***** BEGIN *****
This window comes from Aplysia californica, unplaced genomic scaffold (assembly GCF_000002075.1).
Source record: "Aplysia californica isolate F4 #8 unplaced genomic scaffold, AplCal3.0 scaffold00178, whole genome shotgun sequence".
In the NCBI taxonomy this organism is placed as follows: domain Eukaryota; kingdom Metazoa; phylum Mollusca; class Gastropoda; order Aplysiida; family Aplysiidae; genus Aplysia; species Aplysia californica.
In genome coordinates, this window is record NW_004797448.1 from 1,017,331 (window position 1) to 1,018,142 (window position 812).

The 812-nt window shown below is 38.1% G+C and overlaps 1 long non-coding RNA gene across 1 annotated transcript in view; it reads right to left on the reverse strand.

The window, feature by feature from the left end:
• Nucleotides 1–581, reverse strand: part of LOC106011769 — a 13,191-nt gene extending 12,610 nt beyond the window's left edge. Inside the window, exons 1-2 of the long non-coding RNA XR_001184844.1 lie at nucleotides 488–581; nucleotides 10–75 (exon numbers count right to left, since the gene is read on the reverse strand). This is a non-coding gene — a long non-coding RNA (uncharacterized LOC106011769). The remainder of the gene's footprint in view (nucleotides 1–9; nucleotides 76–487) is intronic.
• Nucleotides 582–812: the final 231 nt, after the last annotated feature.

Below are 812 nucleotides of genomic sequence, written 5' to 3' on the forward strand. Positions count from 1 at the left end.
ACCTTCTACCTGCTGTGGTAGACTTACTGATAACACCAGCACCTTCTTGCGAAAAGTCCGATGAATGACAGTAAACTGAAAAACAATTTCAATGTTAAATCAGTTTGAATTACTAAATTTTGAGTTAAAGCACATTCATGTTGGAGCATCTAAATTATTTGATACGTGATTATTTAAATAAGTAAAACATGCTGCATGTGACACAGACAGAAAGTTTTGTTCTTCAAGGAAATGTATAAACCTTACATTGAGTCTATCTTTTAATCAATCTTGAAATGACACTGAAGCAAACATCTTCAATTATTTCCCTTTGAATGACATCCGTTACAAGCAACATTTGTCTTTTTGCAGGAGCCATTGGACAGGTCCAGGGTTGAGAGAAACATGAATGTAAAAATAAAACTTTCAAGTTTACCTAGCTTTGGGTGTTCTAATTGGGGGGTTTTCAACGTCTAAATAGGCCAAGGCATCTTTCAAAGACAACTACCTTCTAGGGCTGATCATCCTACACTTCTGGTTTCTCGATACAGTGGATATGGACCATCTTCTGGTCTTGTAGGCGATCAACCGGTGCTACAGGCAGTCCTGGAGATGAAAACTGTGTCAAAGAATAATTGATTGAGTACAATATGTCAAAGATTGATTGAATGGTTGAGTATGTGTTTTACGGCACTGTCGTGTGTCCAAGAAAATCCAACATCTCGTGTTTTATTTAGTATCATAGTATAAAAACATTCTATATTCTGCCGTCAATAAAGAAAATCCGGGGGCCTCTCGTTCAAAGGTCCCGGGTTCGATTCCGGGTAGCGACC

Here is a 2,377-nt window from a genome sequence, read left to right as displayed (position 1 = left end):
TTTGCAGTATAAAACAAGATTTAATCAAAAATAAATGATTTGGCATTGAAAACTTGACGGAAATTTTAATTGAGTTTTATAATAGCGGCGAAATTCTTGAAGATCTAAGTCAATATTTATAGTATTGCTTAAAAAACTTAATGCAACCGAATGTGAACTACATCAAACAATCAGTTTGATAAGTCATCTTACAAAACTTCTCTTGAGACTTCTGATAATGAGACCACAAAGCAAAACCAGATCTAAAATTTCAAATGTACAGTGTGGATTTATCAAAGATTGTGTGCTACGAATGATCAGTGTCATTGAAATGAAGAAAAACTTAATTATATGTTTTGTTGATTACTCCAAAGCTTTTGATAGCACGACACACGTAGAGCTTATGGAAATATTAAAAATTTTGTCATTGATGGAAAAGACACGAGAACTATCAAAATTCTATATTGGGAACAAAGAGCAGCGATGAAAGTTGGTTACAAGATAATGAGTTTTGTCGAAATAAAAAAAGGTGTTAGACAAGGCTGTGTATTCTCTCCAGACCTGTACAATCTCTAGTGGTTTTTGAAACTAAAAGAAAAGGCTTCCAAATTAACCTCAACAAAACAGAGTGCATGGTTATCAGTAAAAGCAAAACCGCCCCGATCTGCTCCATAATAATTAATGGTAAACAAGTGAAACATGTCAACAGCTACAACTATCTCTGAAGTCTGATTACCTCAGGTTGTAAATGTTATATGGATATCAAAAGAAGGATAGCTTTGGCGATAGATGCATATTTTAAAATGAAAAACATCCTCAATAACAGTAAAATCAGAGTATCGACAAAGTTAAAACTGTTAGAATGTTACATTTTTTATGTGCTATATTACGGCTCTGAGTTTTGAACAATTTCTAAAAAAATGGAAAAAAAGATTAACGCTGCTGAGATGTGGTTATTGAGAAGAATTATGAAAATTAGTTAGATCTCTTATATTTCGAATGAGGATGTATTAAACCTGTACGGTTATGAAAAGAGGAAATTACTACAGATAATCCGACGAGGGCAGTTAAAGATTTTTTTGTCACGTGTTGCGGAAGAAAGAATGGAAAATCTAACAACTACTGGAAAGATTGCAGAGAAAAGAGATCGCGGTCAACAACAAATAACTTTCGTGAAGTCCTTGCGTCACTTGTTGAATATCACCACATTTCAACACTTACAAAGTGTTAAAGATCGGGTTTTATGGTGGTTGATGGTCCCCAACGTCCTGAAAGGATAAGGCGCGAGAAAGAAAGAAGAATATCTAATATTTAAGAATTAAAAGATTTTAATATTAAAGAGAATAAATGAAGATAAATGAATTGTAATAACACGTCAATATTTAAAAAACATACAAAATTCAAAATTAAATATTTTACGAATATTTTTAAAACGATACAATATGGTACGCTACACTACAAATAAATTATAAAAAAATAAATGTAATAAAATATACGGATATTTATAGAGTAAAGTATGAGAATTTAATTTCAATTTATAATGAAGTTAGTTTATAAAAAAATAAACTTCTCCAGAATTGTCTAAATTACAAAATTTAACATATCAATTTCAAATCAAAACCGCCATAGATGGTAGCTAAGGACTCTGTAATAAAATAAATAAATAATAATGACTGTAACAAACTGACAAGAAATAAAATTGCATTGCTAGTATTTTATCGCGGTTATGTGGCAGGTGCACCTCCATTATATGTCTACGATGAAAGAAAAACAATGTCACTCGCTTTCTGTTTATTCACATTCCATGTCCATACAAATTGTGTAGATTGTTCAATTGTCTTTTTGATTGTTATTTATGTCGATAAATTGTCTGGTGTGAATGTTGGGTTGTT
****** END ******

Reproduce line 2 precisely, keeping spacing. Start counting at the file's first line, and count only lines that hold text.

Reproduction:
Source record: "Aplysia californica isolate F4 #8 unplaced genomic scaffold, AplCal3.0 scaffold00178, whole genome shotgun sequence".